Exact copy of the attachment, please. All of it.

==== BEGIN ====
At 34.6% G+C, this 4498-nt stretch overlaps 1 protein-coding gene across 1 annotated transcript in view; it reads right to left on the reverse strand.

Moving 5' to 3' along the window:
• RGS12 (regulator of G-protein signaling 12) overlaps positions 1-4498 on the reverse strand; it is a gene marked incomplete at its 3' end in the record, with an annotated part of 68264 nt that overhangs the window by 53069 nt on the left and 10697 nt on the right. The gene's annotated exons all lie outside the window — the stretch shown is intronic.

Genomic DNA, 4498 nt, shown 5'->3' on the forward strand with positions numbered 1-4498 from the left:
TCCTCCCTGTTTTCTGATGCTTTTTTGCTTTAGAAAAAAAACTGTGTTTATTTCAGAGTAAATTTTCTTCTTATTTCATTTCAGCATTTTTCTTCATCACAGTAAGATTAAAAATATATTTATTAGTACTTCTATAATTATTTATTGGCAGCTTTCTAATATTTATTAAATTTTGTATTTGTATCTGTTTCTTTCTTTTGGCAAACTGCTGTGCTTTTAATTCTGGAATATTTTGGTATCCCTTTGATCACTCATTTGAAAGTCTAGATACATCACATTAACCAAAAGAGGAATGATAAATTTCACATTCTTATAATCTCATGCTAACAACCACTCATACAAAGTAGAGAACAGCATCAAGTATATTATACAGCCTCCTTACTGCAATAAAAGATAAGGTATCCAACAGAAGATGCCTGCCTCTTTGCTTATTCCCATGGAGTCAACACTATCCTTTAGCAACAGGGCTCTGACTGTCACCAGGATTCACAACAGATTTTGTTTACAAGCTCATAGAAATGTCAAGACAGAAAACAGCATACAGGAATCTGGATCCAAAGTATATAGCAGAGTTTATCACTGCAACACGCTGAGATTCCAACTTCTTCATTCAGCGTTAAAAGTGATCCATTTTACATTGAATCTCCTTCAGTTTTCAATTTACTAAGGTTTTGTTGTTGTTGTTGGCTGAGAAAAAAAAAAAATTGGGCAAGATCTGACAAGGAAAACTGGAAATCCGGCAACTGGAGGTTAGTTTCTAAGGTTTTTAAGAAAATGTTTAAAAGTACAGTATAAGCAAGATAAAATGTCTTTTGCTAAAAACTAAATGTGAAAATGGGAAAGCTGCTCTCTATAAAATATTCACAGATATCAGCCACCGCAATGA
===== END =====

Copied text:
At 34.6% G+C, this 4498-nt stretch overlaps 1 protein-coding gene across 1 annotated transcript in view; it reads right to left on the reverse strand.

Moving 5' to 3' along the window:
• RGS12 (regulator of G-protein signaling 12) overlaps positions 1-4498 on the reverse strand; it is a gene marked incomplete at its 3' end in the record, with an annotated part of 68264 nt that overhangs the window by 53069 nt on the left and 10697 nt on the right. The gene's annotated exons all lie outside the window — the stretch shown is intronic.

Genomic DNA, 4498 nt, shown 5'->3' on the forward strand with positions numbered 1-4498 from the left:
TCCTCCCTGTTTTCTGATGCTTTTTTGCTTTAGAAAAAAAACTGTGTTTATTTCAGAGTAAATTTTCTTCTTATTTCATTTCAGCATTTTTCTTCATCACAGTAAGATTAAAAATATATTTATTAGTACTTCTATAATTATTTATTGGCAGCTTTCTAATATTTATTAAATTTTGTATTTGTATCTGTTTCTTTCTTTTGGCAAACTGCTGTGCTTTTAATTCTGGAATATTTTGGTATCCCTTTGATCACTCATTTGAAAGTCTAGATACATCACATTAACCAAAAGAGGAATGATAAATTTCACATTCTTATAATCTCATGCTAACAACCACTCATACAAAGTAGAGAACAGCATCAAGTATATTATACAGCCTCCTTACTGCAATAAAAGATAAGGTATCCAACAGAAGATGCCTGCCTCTTTGCTTATTCCCATGGAGTCAACACTATCCTTTAGCAACAGGGCTCTGACTGTCACCAGGATTCACAACAGATTTTGTTTACAAGCTCATAGAAATGTCAAGACAGAAAACAGCATACAGGAATCTGGATCCAAAGTATATAGCAGAGTTTATCACTGCAACACGCTGAGATTCCAACTTCTTCATTCAGCGTTAAAAGTGATCCATTTTACATTGAATCTCCTTCAGTTTTCAATTTACTAAGGTTTTGTTGTTGTTGTTGGCTGAGAAAAAAAAAAAATTGGGCAAGATCTGACAAGGAAAACTGGAAATCCGGCAACTGGAGGTTAGTTTCTAAGGTTTTTAAGAAAATGTTTAAAAGTACAGTATAAGCAAGATAAAATGTCTTTTGCTAAAAACTAAATGTGAAAATGGGAAAGCTGCTCTCTATAAAATATTCACAGATATCAGCCACCGCAATGA